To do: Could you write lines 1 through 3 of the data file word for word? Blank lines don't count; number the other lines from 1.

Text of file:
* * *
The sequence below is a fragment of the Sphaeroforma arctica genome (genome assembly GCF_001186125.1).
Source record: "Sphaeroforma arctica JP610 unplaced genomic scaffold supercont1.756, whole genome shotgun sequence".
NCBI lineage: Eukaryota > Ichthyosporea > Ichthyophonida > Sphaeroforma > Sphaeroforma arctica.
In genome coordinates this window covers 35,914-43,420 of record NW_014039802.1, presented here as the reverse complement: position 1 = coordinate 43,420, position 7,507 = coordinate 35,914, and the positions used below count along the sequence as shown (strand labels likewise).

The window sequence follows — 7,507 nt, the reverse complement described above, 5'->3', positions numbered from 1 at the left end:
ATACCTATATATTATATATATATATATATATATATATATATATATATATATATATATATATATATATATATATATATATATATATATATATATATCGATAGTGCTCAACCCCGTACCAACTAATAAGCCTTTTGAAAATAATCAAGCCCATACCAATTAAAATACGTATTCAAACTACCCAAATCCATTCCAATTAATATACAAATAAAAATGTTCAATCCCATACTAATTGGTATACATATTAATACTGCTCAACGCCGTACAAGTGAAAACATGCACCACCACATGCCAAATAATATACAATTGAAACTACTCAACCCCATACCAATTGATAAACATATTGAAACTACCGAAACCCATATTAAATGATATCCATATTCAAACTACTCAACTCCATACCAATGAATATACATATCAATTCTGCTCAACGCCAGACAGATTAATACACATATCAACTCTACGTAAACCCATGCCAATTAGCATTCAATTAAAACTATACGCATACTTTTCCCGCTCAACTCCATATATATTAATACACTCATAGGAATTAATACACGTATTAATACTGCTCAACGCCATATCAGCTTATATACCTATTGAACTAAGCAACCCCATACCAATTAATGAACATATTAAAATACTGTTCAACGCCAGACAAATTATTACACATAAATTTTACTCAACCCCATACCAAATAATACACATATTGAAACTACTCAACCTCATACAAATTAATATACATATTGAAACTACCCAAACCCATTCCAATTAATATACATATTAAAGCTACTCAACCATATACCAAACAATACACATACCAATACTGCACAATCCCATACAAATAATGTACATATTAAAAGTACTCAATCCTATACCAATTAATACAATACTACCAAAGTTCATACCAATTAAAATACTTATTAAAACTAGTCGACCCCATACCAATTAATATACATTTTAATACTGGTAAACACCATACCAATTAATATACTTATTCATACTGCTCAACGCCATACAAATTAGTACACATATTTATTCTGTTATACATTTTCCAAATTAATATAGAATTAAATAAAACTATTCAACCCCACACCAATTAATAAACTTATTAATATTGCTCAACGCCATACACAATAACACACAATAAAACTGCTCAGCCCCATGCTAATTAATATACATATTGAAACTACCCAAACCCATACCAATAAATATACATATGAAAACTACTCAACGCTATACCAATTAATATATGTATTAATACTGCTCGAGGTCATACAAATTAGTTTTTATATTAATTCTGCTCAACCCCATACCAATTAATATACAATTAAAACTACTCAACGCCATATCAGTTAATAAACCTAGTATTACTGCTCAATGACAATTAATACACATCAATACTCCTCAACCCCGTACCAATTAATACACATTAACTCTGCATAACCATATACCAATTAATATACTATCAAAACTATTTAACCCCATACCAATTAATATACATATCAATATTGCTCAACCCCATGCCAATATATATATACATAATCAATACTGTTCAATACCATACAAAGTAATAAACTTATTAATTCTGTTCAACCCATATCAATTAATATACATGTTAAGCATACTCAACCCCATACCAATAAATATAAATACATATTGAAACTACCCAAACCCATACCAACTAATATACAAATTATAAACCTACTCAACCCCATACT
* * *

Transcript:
The sequence below is a fragment of the Sphaeroforma arctica genome (genome assembly GCF_001186125.1).
Source record: "Sphaeroforma arctica JP610 unplaced genomic scaffold supercont1.756, whole genome shotgun sequence".
NCBI lineage: Eukaryota > Ichthyosporea > Ichthyophonida > Sphaeroforma > Sphaeroforma arctica.